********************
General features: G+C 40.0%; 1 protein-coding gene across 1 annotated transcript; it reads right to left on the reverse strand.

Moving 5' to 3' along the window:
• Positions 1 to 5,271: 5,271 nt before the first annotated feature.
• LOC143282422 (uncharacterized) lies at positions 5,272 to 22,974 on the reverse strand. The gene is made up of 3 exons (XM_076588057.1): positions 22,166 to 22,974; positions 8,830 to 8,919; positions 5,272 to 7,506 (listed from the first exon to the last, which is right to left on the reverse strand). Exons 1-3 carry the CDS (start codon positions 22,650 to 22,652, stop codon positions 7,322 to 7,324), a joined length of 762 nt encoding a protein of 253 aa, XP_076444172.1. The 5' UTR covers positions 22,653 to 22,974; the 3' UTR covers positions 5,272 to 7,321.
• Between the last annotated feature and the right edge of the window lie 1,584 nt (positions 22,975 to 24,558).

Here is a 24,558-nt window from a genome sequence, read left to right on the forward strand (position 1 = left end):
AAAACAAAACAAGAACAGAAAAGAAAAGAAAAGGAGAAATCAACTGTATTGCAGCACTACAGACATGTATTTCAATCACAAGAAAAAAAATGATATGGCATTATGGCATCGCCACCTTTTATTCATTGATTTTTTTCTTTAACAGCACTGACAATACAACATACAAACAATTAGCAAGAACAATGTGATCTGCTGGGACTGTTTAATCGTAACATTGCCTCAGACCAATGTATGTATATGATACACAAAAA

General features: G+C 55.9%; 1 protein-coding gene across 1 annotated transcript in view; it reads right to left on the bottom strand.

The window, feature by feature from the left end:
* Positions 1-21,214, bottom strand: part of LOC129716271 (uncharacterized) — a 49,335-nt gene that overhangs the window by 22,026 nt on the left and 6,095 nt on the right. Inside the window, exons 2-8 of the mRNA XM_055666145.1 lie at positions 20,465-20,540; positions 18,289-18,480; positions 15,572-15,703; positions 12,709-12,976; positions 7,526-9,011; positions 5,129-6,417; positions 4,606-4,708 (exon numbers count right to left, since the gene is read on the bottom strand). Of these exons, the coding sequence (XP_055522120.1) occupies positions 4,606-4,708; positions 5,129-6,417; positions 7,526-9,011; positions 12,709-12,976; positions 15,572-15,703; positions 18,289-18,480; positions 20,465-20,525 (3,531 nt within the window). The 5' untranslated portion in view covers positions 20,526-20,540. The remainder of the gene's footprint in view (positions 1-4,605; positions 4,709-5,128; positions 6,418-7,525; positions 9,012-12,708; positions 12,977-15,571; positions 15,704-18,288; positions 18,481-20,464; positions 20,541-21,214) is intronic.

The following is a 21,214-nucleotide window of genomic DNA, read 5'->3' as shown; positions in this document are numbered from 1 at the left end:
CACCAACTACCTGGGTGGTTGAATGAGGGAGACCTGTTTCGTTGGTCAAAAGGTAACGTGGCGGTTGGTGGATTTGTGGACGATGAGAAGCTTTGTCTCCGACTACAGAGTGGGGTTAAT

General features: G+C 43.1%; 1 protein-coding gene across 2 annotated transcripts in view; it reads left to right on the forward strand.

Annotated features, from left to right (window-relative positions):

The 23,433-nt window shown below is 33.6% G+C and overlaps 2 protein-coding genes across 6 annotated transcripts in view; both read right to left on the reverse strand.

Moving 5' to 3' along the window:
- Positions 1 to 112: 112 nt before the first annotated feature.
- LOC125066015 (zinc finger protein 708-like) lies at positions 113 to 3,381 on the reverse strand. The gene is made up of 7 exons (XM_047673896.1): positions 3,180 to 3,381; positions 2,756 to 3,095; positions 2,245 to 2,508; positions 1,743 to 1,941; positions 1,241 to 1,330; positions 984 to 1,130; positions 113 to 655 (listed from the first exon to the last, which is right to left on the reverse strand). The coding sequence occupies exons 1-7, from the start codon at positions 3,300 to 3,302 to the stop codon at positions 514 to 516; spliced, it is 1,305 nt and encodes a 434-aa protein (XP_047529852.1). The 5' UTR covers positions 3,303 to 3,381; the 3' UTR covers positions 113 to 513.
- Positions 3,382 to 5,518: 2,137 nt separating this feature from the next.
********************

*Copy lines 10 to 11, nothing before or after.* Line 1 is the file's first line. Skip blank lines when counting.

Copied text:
* Positions 1-21,214, bottom strand: part of LOC129716271 (uncharacterized) — a 49,335-nt gene that overhangs the window by 22,026 nt on the left and 6,095 nt on the right. Inside the window, exons 2-8 of the mRNA XM_055666145.1 lie at positions 20,465-20,540; positions 18,289-18,480; positions 15,572-15,703; positions 12,709-12,976; positions 7,526-9,011; positions 5,129-6,417; positions 4,606-4,708 (exon numbers count right to left, since the gene is read on the bottom strand). Of these exons, the coding sequence (XP_055522120.1) occupies positions 4,606-4,708; positions 5,129-6,417; positions 7,526-9,011; positions 12,709-12,976; positions 15,572-15,703; positions 18,289-18,480; positions 20,465-20,525 (3,531 nt within the window). The 5' untranslated portion in view covers positions 20,526-20,540. The remainder of the gene's footprint in view (positions 1-4,605; positions 4,709-5,128; positions 6,418-7,525; positions 9,012-12,708; positions 12,977-15,571; positions 15,704-18,288; positions 18,481-20,464; positions 20,541-21,214) is intronic.

The following is a 21,214-nucleotide window of genomic DNA, read 5'->3' as shown; positions in this document are numbered from 1 at the left end: